As subgenres of metal continue to evolve, their vaguely defined borders become irrevocably blurred to the point where one would either engage in fruitless pseudo-academic ontology or disregard the idea of subgenre classification altogether. The young upcoming four-piece Apothesary is one of dozens of bands that proficiently blend different styles to create their own well-balanced sound. The American quartet from northern California provides an energetic and exciting mix of thrash and death metal influences on their sophomore album Accept Loss Forever which comes six years after its predecessor. The album’s overarching theme of grief and loneliness, as rather crudely expressed by its title, ties the eleven tracks together to provide some coherence to the album as a whole.
For all the shit I give the UK for it’s inherently inbred scene politics, there are some ridiculously suave acts plying their trade in the home nations right now. Harbinger have been slowly amassing a following verging on screaming teen girl fandom (I’m a Harbingal, what can I say) and on their recent Basick Records debut Human Dust they’ve cemented their place in the new elite of UK metal. Their sound is awash with technical flair, hair whipping groove and solid death metal riffing. 99% of bands trying to incorporate stylish leads and crushing breakdowns end up falling victim to the ten-ideas-at-oncecore that isn’t pleasing on the ear whatsoever. Not Harbinger. The riff and lick factory that they operate produces seamless and wholly satisfying modern death, even with the wide array of influences present in the band; an array of influences which each member of the band gives us an insight into below. Enjoi.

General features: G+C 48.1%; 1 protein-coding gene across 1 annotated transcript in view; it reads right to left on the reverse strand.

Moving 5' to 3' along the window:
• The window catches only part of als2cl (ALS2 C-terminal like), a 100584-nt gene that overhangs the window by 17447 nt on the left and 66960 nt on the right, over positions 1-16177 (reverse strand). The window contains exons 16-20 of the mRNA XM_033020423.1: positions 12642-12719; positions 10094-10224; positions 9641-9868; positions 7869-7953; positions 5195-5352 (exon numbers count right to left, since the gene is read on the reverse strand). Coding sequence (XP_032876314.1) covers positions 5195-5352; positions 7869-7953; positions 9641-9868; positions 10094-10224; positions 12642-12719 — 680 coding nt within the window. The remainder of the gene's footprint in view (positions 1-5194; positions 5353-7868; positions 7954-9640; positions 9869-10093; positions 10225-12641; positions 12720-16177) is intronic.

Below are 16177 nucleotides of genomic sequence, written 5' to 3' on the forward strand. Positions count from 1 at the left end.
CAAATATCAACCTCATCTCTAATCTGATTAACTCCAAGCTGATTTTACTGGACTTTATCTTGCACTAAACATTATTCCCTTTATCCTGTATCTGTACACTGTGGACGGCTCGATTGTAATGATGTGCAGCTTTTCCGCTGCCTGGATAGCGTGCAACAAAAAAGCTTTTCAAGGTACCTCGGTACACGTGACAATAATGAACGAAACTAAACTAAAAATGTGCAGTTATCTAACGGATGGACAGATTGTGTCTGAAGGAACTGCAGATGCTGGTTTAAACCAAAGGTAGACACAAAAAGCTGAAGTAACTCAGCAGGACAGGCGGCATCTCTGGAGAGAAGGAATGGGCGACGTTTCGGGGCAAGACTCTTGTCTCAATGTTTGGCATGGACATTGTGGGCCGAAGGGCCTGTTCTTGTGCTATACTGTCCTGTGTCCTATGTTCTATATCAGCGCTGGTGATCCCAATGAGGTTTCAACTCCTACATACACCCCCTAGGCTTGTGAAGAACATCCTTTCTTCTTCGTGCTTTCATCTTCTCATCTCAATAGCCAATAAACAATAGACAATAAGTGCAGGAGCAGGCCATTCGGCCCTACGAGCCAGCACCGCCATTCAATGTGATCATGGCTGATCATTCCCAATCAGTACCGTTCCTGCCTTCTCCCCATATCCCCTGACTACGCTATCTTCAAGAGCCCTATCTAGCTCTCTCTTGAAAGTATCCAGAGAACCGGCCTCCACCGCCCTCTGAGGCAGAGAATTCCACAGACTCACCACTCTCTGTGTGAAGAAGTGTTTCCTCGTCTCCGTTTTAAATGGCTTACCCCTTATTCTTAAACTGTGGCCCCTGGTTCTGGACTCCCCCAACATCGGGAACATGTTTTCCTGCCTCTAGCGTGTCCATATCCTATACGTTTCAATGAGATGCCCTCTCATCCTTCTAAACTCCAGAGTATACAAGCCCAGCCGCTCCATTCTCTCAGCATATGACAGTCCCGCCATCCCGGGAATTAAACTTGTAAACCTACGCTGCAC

Here we are again. Another month, another crushing amount of death metal goodness. As always, welcome to Death’s Door. Wipe your feet on the mat and pull up a chair, we have a lot to cover, because June was something else entirely.
Making only its second appearance now, Grind My Tears is the screamo/”skramz” centric counterpart to our reoccurring Grind My Gears column. This is necessary as screamo is, admittedly, the far superior counterpart to basically any other genre with blast beats. It may not be peoples favorite thing to hear but its the hard truth, and therefore must be shared.